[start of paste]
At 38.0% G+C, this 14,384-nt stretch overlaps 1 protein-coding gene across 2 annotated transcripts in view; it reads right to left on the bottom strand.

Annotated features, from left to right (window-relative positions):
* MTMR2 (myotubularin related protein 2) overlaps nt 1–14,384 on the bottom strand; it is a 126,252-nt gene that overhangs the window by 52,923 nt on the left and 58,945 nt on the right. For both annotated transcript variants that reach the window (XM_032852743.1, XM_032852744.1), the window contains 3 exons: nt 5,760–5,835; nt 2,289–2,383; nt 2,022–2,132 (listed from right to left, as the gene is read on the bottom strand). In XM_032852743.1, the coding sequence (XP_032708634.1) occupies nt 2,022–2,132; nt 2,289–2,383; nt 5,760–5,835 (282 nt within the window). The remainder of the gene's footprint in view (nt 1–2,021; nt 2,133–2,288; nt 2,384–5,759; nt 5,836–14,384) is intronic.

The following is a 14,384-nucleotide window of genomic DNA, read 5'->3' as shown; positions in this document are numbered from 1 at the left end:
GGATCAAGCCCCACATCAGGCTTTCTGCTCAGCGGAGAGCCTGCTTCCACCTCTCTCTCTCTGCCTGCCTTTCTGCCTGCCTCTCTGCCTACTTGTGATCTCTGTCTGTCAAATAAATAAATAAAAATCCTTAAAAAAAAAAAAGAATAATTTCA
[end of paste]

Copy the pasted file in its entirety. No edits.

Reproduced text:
At 38.0% G+C, this 14,384-nt stretch overlaps 1 protein-coding gene across 2 annotated transcripts in view; it reads right to left on the bottom strand.

Annotated features, from left to right (window-relative positions):
* MTMR2 (myotubularin related protein 2) overlaps nt 1–14,384 on the bottom strand; it is a 126,252-nt gene that overhangs the window by 52,923 nt on the left and 58,945 nt on the right. For both annotated transcript variants that reach the window (XM_032852743.1, XM_032852744.1), the window contains 3 exons: nt 5,760–5,835; nt 2,289–2,383; nt 2,022–2,132 (listed from right to left, as the gene is read on the bottom strand). In XM_032852743.1, the coding sequence (XP_032708634.1) occupies nt 2,022–2,132; nt 2,289–2,383; nt 5,760–5,835 (282 nt within the window). The remainder of the gene's footprint in view (nt 1–2,021; nt 2,133–2,288; nt 2,384–5,759; nt 5,836–14,384) is intronic.

The following is a 14,384-nucleotide window of genomic DNA, read 5'->3' as shown; positions in this document are numbered from 1 at the left end:
GGATCAAGCCCCACATCAGGCTTTCTGCTCAGCGGAGAGCCTGCTTCCACCTCTCTCTCTCTGCCTGCCTTTCTGCCTGCCTCTCTGCCTACTTGTGATCTCTGTCTGTCAAATAAATAAATAAAAATCCTTAAAAAAAAAAAAGAATAATTTCA